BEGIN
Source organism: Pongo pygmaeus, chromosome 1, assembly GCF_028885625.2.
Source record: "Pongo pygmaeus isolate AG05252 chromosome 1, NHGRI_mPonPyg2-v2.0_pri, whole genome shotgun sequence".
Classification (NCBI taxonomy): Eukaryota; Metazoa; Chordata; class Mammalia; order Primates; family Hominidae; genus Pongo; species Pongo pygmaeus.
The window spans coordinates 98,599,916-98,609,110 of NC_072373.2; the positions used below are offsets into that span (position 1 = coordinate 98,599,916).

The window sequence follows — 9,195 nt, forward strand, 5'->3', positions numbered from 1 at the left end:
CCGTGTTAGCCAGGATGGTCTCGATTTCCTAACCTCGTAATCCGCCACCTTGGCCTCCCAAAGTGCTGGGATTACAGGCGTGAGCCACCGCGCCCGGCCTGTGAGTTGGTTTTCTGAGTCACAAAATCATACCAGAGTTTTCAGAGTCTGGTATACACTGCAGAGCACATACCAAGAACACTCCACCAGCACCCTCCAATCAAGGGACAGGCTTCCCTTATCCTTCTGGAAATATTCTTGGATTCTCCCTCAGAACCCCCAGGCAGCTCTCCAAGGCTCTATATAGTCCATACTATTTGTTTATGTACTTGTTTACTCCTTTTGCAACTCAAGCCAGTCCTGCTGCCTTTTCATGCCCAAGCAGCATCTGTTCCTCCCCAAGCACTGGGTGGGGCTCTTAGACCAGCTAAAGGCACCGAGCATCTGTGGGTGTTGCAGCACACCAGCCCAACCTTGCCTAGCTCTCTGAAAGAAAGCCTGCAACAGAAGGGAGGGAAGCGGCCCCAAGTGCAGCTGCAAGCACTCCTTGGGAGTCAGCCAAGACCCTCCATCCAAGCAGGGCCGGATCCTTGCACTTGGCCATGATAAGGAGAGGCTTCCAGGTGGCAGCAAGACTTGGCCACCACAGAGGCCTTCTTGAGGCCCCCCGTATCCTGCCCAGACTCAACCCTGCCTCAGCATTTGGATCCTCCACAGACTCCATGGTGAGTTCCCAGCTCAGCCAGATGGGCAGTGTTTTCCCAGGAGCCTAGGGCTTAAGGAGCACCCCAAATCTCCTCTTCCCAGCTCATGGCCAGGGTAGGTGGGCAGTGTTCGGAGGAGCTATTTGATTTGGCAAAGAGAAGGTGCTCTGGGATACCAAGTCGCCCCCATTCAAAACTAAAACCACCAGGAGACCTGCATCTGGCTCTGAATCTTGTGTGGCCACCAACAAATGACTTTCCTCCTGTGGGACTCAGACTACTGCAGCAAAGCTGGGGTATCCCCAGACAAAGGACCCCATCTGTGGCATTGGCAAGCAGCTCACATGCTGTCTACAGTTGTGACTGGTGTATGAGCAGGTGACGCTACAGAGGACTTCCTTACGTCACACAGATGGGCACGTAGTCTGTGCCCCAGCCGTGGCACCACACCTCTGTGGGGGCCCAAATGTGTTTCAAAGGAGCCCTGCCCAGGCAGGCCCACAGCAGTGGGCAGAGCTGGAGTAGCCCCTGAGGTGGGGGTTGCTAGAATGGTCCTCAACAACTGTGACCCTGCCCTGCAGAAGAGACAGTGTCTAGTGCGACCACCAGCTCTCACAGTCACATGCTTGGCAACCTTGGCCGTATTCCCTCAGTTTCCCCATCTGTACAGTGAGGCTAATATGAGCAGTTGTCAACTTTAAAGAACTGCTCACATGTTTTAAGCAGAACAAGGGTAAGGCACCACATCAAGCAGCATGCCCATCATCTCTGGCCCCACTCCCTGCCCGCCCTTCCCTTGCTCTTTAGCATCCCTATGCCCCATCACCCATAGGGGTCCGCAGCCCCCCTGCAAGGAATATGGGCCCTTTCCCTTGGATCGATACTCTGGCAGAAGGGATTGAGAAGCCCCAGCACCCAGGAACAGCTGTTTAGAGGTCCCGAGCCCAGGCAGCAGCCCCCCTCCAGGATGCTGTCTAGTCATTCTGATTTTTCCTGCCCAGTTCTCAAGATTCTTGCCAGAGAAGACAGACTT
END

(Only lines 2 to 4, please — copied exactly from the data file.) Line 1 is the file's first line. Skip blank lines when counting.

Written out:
Source record: "Pongo pygmaeus isolate AG05252 chromosome 1, NHGRI_mPonPyg2-v2.0_pri, whole genome shotgun sequence".
Classification (NCBI taxonomy): Eukaryota; Metazoa; Chordata; class Mammalia; order Primates; family Hominidae; genus Pongo; species Pongo pygmaeus.
The window spans coordinates 98,599,916-98,609,110 of NC_072373.2; the positions used below are offsets into that span (position 1 = coordinate 98,599,916).